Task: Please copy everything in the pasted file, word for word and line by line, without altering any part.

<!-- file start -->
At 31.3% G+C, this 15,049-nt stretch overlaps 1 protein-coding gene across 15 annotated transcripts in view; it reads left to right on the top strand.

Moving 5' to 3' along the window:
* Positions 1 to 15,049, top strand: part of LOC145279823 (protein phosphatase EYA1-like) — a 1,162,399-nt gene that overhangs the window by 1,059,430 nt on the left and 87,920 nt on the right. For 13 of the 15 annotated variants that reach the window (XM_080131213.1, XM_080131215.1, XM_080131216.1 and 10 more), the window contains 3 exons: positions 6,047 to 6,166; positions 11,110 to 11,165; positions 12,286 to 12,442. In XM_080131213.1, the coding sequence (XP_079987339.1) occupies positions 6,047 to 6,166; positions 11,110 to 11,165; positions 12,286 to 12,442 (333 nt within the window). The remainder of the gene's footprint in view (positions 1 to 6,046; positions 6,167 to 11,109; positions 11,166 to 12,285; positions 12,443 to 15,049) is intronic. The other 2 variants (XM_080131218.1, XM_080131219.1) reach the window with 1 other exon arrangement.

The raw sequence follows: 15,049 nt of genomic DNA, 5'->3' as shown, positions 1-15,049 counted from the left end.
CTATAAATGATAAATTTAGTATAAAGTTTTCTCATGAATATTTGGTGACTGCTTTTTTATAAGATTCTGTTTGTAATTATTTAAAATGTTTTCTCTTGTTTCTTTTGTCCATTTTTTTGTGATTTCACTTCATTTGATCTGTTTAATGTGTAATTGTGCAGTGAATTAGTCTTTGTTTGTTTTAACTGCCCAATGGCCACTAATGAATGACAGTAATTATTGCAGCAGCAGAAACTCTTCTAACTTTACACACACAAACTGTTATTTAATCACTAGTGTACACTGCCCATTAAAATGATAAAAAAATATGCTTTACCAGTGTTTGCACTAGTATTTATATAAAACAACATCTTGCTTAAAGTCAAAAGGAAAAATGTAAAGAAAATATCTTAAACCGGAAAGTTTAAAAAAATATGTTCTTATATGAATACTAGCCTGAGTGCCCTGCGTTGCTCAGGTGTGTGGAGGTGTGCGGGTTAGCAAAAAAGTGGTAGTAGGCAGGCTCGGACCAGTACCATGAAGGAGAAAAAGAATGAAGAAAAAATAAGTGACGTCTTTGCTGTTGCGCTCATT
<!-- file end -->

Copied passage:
At 31.3% G+C, this 15,049-nt stretch overlaps 1 protein-coding gene across 15 annotated transcripts in view; it reads left to right on the top strand.

Moving 5' to 3' along the window:
* Positions 1 to 15,049, top strand: part of LOC145279823 (protein phosphatase EYA1-like) — a 1,162,399-nt gene that overhangs the window by 1,059,430 nt on the left and 87,920 nt on the right. For 13 of the 15 annotated variants that reach the window (XM_080131213.1, XM_080131215.1, XM_080131216.1 and 10 more), the window contains 3 exons: positions 6,047 to 6,166; positions 11,110 to 11,165; positions 12,286 to 12,442. In XM_080131213.1, the coding sequence (XP_079987339.1) occupies positions 6,047 to 6,166; positions 11,110 to 11,165; positions 12,286 to 12,442 (333 nt within the window). The remainder of the gene's footprint in view (positions 1 to 6,046; positions 6,167 to 11,109; positions 11,166 to 12,285; positions 12,443 to 15,049) is intronic. The other 2 variants (XM_080131218.1, XM_080131219.1) reach the window with 1 other exon arrangement.

The raw sequence follows: 15,049 nt of genomic DNA, 5'->3' as shown, positions 1-15,049 counted from the left end.
CTATAAATGATAAATTTAGTATAAAGTTTTCTCATGAATATTTGGTGACTGCTTTTTTATAAGATTCTGTTTGTAATTATTTAAAATGTTTTCTCTTGTTTCTTTTGTCCATTTTTTTGTGATTTCACTTCATTTGATCTGTTTAATGTGTAATTGTGCAGTGAATTAGTCTTTGTTTGTTTTAACTGCCCAATGGCCACTAATGAATGACAGTAATTATTGCAGCAGCAGAAACTCTTCTAACTTTACACACACAAACTGTTATTTAATCACTAGTGTACACTGCCCATTAAAATGATAAAAAAATATGCTTTACCAGTGTTTGCACTAGTATTTATATAAAACAACATCTTGCTTAAAGTCAAAAGGAAAAATGTAAAGAAAATATCTTAAACCGGAAAGTTTAAAAAAATATGTTCTTATATGAATACTAGCCTGAGTGCCCTGCGTTGCTCAGGTGTGTGGAGGTGTGCGGGTTAGCAAAAAAGTGGTAGTAGGCAGGCTCGGACCAGTACCATGAAGGAGAAAAAGAATGAAGAAAAAATAAGTGACGTCTTTGCTGTTGCGCTCATT